A Sharecropper's Daughter

my grandmother, Mary Lou
"[T]o the women of all generations who find themselves for one reason or another in the struggle of providing and supporting a family alone, fighting prejudice, hardship and other life uncertainties while still making a difference both in their family and the world. God bless you all."  - From the dedication of "A Sharecropper's Daughter"

I recently re-ran across one of my favorite parts of my family's history, and I wanted to share it with you guys today!  You may remember me mentioning my mother's side of the family was made up of sharecroppers back in the day and were very poor.  This affected my family a lot, and I remember my grandmother, Mary Lou, telling me stories of her childhood when I was a kid, before she passed away in 2003.  Before she passed away, my grandma worked with my aunt to tell a biography of her mother, my great-grandma Julia. My aunt has compiled it into an online version entitled "A Sharecropper's Daughter" that's about as long as 4-5 blog posts, and you can read it here

It's not only interesting reading, but there are lots of family photos and documents! If you've wondered what poorer people in the 1900s-50s wore, you'll find pictures of them here. This story will cover lots of things that aren't usually covered in our sources of vintage knowledge: poverty in the South among whites, single parenting, mental illness, and giving to others despite having almost nothing.

Here are some of my favorite snippets from the story:

"It seemed everyone born in the south was destined to have three names, families would name their children for friends and relatives whether it made sense or not. Julia's father Walter, however was different. He was called Babe until he was four years old, when his mother told him he had to have a Christian name. He told her he wanted to be called Walter and that was that. No middle name. No relative to be remembered. Just Walter."

"Julia was ready to leave the house with such high hopes for higher learning. When her cousin came for her, her mother made the statement that set Julia Ann on a path of determination and a goal of seeking knowledge for the rest of her life, 'You're not going.' Hardly believing her ears, Julia fought back the tears. She was going to be denied her one chance for education. Her mother told her she was needed at home more than she needed an education...But the desire to learn still burned like a molten ember that was forever being fanned to burn brightly for the rest of her days."
Granny "Anner" Block

"[Granny Block] and Nicholas set up housekeeping in a little house among the trees and raised a handful of children. During their married lives, Nicholas would, as many men in the community did at the time, frequent the local 'road house' (with the reputation that went with it). One fateful night, Granny Block had had enough of being alone with the kids and surmising where Nicholas was, she reached for the pistol, walked to the 'road house' and ordered Nicholas to 'Come out, blast ya!' He refused, she insisted, so she told him she was going to start blasting through the door if he didn't show himself. So the other men (probably not wanting to be identified) made Nicholas leave and Granny (all five feet of her) marched him the long way home with the gun nestled in the middle of his back."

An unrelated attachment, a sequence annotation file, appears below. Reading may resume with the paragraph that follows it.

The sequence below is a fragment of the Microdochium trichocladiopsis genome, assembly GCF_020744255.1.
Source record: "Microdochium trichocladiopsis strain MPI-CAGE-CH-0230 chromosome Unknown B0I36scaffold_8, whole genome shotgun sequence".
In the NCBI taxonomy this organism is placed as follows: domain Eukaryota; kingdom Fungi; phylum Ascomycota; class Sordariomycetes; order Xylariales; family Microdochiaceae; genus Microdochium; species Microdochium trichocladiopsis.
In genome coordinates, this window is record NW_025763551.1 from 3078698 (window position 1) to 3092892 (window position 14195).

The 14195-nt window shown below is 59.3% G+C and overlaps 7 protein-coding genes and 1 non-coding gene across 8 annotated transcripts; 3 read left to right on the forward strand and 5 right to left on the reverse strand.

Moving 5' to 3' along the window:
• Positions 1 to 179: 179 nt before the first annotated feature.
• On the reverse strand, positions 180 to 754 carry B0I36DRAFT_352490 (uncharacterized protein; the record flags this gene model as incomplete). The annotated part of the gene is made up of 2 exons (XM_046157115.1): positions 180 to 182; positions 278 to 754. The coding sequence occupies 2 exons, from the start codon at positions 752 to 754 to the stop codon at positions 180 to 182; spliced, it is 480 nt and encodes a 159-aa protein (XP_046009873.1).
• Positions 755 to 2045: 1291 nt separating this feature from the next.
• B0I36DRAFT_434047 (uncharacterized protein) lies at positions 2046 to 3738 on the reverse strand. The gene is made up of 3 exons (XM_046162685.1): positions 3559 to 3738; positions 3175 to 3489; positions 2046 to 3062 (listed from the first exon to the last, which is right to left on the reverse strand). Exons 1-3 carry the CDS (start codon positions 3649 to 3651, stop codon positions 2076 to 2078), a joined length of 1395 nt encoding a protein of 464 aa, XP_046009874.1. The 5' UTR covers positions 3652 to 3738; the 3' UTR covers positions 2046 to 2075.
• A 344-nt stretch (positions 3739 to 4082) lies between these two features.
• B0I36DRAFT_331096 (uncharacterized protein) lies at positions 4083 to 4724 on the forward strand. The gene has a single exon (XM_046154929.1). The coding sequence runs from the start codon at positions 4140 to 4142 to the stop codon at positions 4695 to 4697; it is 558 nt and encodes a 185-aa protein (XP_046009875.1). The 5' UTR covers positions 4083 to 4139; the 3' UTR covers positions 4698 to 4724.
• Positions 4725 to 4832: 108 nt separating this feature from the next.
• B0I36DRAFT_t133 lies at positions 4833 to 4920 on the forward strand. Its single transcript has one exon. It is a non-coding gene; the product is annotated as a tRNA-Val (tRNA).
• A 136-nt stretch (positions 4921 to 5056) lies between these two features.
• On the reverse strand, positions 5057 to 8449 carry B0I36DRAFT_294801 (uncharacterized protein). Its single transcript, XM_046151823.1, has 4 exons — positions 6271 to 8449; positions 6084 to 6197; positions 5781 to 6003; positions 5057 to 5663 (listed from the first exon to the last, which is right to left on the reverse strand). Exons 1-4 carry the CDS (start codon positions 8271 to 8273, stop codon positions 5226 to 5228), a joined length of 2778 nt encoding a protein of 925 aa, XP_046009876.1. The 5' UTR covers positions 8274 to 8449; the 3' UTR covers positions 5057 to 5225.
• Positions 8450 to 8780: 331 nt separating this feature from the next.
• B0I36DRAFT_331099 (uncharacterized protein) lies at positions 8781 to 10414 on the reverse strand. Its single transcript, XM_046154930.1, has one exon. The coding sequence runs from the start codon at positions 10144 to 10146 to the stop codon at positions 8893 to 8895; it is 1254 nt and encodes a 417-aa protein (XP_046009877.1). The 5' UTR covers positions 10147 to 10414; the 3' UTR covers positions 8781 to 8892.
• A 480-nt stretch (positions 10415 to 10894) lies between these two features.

"Later, Julia would learn to hunt ducks, geese and squirrels herself to help fill the larder for her family. She lived through two world wars, the time of ration stamps, saccharin, no coffee, doing without, riding buses as an only means of transportation and through it all good times and bad, she never lost her love for helping people or her sense of humor. She left a legacy of Christian love and compassion for all who knew her. She lives in the lives of her children, grandchildren, and great grandchildren who will keep her pioneering and need-to-know spirit both in learning and striving to new heights, alive in whatever their undertaking and horizons they cross."

Click to read the whole story...



  1. Thank you for sharing. I think it is wonderful to learn where we come from. I have found that my late grandparents were all astonishing people. I am just sad that I didn't know when they were still alive. We, in our age, have it (in many ways) so easy compared to the struggles people went through in the past. We can all learn something from these stories.

  2. Btw, you look so much like your grandmother! Lovely :)

  3. Thank you for sharing that with us! For some reason, it always helps to know that even if things are bad now, they have been bad before and people got through it. Your family has powerful women in it.

    1. It's true! Now I realize that I come by my German cleanliness and Southern sass honestly!

  4. Thank you so much for sharing this beautiful slice of family history with us. I'm a passionate (hobbyist) family genealogy and so love it when other vintage folks post about this topic in any sort of context. We wouldn't be here with out our ancestors and they deserve to have the spotlight shone on them on our blogs, sometimes, too, if you ask me.

    ♥ Jessica

  5. What a great story, I love delving into my family history as well. My great grandparents ran a poultry farm during the Depression, and my great-great grandparents were pioneer farmers in pinescrub, living in a slab hut with six kids in the early twentieth century. I have nothing but admiration for them, and their toughness in getting through.

  6. Thank you for sharing this story with us. (It took me a while to set aside a few quiet moments to read it throughly.) Such a fascinating life your great-grandmother had. A tough but interesting life.